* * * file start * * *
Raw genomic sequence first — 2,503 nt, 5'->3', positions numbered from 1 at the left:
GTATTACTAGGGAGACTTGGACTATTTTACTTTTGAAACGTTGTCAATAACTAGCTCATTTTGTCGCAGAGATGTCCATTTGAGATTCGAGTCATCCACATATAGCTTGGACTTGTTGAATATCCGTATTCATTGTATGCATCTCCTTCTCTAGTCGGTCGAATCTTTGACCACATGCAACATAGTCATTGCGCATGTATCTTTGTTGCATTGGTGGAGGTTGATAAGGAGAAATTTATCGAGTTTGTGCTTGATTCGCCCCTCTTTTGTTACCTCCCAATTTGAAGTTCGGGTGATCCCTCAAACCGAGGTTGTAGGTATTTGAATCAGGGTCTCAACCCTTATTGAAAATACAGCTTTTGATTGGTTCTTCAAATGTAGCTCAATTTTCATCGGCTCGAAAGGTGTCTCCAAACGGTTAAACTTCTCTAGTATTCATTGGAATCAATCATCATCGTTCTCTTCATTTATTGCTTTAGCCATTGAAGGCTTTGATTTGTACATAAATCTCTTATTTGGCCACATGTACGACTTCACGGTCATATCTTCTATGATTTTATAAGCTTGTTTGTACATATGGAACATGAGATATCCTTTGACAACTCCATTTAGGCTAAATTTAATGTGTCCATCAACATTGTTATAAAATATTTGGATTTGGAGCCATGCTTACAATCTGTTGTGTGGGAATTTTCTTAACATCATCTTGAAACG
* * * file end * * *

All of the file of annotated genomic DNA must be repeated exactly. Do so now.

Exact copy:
Raw genomic sequence first — 2,503 nt, 5'->3', positions numbered from 1 at the left:
GTATTACTAGGGAGACTTGGACTATTTTACTTTTGAAACGTTGTCAATAACTAGCTCATTTTGTCGCAGAGATGTCCATTTGAGATTCGAGTCATCCACATATAGCTTGGACTTGTTGAATATCCGTATTCATTGTATGCATCTCCTTCTCTAGTCGGTCGAATCTTTGACCACATGCAACATAGTCATTGCGCATGTATCTTTGTTGCATTGGTGGAGGTTGATAAGGAGAAATTTATCGAGTTTGTGCTTGATTCGCCCCTCTTTTGTTACCTCCCAATTTGAAGTTCGGGTGATCCCTCAAACCGAGGTTGTAGGTATTTGAATCAGGGTCTCAACCCTTATTGAAAATACAGCTTTTGATTGGTTCTTCAAATGTAGCTCAATTTTCATCGGCTCGAAAGGTGTCTCCAAACGGTTAAACTTCTCTAGTATTCATTGGAATCAATCATCATCGTTCTCTTCATTTATTGCTTTAGCCATTGAAGGCTTTGATTTGTACATAAATCTCTTATTTGGCCACATGTACGACTTCACGGTCATATCTTCTATGATTTTATAAGCTTGTTTGTACATATGGAACATGAGATATCCTTTGACAACTCCATTTAGGCTAAATTTAATGTGTCCATCAACATTGTTATAAAATATTTGGATTTGGAGCCATGCTTACAATCTGTTGTGTGGGAATTTTCTTAACATCATCTTGAAACG